3 Sept 1866 - 9 March 1871

The original minute books are held by the Māori Land Court. Photocopied or microfilmed versions are held elsewhere, including some large public and tertiary libraries and branch National Archives offices.

In recognition of their value as a unique archival resource and taonga Māori, in 2012 the minute books were listed in UNESCO’s New Zealand Memory of the World documentary heritage register.

It should be noted that there are four types of minute books:
  • District minute books
  • Judges / Commissioners minute books
  • Appellate minute books (appeals were held by a special Native Appellate Court from 1894 onwards)
  • Papatipu / Papatupu minute books – these are held in district offices only. District offices also hold additional records (block order files, application files, correspondence files, whakapapa files and nominal indexes for owners of land)

Auckland Libraries holds the following minute books:
  • Auckland Central Research Centre – all districts on microfilm, hardcopies of the following minute books: Northern, Auckland, Hauraki, Ōrākei, Kaipara, Mahurangi, Taitokerau, Waikato 
  • South Auckland Research Centre – all districts on microfilm
  • West Auckland Research Centre – all districts on microfilm, all districts in hardcopy
  • North Auckland Research Centre – hard copies of the following minute books: Auckland, Kaipara, Mahurangi and Ōrākei

None of these collections are totally complete, some books were missed in the digitisation process, and some of the original Māori Land Court minute books are missing.

It is important to acknowledge that the processes around applying for Native Land Court title were complex and problematic, and some of the content in the minute books is controversial and subject to dispute. The rush from the Crown to individualise title resulted in errors, and representations were sometimes received from those without a genuine mandate. See Te ture – Maori and legislation and Background to the Māori Land Court minute books for further information.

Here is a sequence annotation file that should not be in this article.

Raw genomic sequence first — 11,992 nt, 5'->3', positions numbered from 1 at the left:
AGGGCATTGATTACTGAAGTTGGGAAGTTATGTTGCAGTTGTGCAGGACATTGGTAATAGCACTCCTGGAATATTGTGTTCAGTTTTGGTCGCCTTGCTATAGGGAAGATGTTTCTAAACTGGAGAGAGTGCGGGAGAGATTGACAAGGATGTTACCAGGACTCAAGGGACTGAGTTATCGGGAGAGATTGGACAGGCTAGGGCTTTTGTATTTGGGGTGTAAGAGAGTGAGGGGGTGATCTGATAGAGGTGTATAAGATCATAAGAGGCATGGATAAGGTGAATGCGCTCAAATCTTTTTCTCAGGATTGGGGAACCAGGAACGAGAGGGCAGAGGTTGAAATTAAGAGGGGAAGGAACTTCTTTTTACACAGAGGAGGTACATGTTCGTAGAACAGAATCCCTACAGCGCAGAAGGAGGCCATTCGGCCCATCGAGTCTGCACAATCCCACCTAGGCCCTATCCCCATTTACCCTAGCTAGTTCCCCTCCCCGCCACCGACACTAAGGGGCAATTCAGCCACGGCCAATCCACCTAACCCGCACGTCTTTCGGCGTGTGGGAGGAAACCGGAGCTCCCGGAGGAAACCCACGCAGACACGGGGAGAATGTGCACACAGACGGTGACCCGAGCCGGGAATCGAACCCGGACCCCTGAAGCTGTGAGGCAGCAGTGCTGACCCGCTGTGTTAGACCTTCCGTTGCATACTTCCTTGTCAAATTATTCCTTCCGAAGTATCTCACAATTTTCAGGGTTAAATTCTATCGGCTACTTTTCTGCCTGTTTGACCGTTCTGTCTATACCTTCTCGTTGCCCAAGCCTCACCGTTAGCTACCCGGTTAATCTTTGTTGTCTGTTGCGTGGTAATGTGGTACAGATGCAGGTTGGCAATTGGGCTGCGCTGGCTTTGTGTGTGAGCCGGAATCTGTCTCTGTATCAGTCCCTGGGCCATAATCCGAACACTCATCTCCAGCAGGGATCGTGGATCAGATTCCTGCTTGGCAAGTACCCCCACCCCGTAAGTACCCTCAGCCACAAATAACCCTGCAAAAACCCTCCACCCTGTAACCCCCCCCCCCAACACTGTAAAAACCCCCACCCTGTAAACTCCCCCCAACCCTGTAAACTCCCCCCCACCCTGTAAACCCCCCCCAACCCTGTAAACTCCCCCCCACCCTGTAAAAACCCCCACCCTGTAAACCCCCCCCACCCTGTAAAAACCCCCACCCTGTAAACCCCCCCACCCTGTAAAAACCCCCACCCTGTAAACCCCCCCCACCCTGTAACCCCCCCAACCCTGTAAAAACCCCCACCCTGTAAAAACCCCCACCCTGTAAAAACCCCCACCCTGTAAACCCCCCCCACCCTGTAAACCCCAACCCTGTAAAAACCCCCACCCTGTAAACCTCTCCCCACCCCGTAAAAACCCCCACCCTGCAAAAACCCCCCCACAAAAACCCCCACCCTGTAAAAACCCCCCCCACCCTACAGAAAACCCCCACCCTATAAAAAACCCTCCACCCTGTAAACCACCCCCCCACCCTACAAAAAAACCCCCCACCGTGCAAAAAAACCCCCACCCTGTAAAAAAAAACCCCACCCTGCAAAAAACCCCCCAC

Part 2 of this post will cover searching the Māori Land Court minute books.

References
Clement, Christine (2012). ‘Discovering Māori links. Inside History, Jan/Feb, p42-44.
Paewai, Raewyn (2015) ‘Whakapapa for Beginners’. [Handout produced for Auckland Libraries’ workshops and customer use.]

Rachel Evans, Reference Librarian - Heritage

With assistance kindly provided by:
Robert Eruera, Senior Librarian Pou Ārahi Taonga
Raewyn Paewai, Senior Librarian Māori Research
Linda Hogan, Librarian – Research
I would also like to acknowledge the talk on this subject given by Margaret Ngaropo, former Pou Kohinga Matua

Motivation Monday: little gems on Scotland & the Panama Canal

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The June 2015 issue of The Scottish Genealogist was delivered to my desk recently and I came across a couple of articles that may be of interest to some of you.

The first is about the Edinburgh Sweating Club; I kid you not.  First appearing in 1750, this was apparently a band of young rogues who would go out drinking in the local hostelries and at midnight would sally forth and terrorise the local populace by snatching wigs off passers-by, chasing and jostling others. It is an interesting and amusing article.

A couple of pages further on in the same issue is a list of the members of the New Associate Congregation, Edinburgh (1785).  Have a look as you may find your ancestor listed; it gives names and place of residence.

Ever wondered where your ancestor went to school?  Another article in the same magazine is titled Scottish Charity Schools in the early 18th century.  This is a list of the charity schools run by the Society in Scotland for Propagating Christian Knowledge (SPCK) dated May 1724.  It gives the date of opening, place, parish, name of School-master, number of pupils divided into boys and girls.

The July/August 2015 issue of Your Genealogy Today has an article about records of those who worked on the Panama Canal titled – Finding Grandad at the Canal!  If you have lost one of your male ancestors then perhaps this may be something to consider.  The article mentions a several records that are of help with such a search.

Marie Hickey